Nancy Crampton Brophy, a 71-year-old romance novelist, has authored nearly a dozen books, but it’s a blog post she wrote in 2011 titled “How to Murder Your Husband” that’s now turning heads.
More than a decade after penning the post, Brophy is on trial for the murder of her 63-year-old husband.
Chef Daniel Brophy was found dead inside the Oregon Culinary Institute in 2018 as students arrived for their classes. Nearly four years after the well-known chef’s shooting death, the murder trial is underway and expected to last weeks.
One key point in the trial is that Crampton Brophy’s “How to Murder Your Husband” blog post has been excluded from the trial. The novelist wrote the post for a writers workshop and it has garnered loads of attention since her arrest.
“I find it easier to wish people dead than to actually kill them,” part of the blog post reads.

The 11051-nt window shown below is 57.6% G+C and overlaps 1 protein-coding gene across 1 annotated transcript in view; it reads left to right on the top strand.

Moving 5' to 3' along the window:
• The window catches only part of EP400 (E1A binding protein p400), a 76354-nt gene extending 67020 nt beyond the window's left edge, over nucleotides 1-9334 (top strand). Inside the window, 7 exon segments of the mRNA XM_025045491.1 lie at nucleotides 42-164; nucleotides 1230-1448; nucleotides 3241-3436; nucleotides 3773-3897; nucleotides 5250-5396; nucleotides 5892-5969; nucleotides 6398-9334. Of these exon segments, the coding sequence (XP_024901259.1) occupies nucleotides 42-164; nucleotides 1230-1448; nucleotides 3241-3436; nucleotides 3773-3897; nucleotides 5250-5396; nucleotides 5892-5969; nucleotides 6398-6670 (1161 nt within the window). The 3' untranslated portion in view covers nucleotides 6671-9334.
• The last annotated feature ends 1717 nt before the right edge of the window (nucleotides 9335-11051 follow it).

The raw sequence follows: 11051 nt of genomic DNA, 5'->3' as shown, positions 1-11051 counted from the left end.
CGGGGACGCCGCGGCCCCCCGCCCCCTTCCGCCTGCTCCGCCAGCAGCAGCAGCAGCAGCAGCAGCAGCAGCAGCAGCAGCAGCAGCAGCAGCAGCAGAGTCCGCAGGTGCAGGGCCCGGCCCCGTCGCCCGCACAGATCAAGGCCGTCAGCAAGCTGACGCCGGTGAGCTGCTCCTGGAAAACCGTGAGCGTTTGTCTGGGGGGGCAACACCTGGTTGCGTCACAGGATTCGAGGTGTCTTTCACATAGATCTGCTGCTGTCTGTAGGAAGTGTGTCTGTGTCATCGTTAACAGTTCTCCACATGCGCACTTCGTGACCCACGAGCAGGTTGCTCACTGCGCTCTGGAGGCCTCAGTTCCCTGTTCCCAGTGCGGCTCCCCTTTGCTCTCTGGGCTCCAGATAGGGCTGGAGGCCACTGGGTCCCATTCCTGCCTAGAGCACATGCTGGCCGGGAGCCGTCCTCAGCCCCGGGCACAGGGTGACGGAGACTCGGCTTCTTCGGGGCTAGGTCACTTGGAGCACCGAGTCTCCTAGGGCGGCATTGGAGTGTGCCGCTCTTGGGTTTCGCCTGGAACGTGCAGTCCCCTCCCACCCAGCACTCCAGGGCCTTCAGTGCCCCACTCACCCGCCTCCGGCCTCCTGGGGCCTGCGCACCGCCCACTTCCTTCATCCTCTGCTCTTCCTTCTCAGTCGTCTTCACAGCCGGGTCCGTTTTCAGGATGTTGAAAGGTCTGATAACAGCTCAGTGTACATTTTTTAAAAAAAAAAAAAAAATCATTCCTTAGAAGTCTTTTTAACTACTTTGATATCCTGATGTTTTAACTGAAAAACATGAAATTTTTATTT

“…But the thing I know about murder … is that every one of us have it in him/her when pushed far enough,” she also wrote in the post.
At the beginning of the trial Monday, Judge Christopher Ramras ruled that the blog post would not be used as evidence since it was written years ago and is “substantially outweighed by the danger of unfair prejudice and confusion of the issues.”
The exclusion serves as a big win for the defense, which says the Brophys were a “loving couple who cared about one another” and had been happily married for 27 years before the chef was gunned down at work.
On the contrary, prosecutors are painting a picture of a cash-strapped couple with a big life insurance policy as the ticket for financial freedom.
KOIN reports that Crampton Brophy was the beneficiary of $1.4 million and that she asked law enforcement for a letter to send to a life insurance company.
Prosecutors are also pointing to Crampton Brophy’s internet searches for ghost guns and her multiple gun purchases. While investigators believe this could have been the start of Crampton Brophy’s alleged plans to kill her husband, the defense says it was all part of research she was conducting for a novel.
Crampton Brophy entered a not guilty plea. She has been held without bond since 2018 and is expected to take the stand in her own defense during the trial.